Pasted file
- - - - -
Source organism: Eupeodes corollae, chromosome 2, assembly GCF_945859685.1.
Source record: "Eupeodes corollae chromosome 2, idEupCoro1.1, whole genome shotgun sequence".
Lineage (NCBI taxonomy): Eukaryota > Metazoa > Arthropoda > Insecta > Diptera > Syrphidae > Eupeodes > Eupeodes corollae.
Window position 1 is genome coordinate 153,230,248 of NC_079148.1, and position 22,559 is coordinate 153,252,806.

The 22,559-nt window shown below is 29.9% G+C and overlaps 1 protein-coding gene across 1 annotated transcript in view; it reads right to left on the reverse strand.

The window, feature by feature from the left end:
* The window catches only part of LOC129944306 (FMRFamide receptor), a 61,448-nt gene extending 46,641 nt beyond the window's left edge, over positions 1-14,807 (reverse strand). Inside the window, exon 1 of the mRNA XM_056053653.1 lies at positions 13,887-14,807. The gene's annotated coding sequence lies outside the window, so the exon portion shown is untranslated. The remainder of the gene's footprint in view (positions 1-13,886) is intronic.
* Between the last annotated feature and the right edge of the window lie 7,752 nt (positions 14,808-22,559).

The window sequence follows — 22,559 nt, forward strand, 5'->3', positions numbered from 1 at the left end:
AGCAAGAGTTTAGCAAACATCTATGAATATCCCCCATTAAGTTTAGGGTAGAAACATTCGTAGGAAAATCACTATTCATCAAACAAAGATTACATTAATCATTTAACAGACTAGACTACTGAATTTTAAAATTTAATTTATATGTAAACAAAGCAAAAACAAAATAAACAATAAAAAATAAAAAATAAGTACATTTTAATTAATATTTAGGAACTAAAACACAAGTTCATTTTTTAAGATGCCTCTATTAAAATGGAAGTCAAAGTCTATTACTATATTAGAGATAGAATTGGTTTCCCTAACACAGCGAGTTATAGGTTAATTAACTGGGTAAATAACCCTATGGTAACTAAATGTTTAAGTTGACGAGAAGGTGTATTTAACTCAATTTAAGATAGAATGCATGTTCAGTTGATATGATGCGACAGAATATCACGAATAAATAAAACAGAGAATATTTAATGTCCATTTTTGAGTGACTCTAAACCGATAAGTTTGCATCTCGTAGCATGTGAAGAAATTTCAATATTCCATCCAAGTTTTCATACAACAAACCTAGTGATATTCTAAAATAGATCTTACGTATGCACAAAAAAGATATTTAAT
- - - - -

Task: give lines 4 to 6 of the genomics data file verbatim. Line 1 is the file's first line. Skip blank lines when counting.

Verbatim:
Window position 1 is genome coordinate 153,230,248 of NC_079148.1, and position 22,559 is coordinate 153,252,806.

The 22,559-nt window shown below is 29.9% G+C and overlaps 1 protein-coding gene across 1 annotated transcript in view; it reads right to left on the reverse strand.

The window, feature by feature from the left end: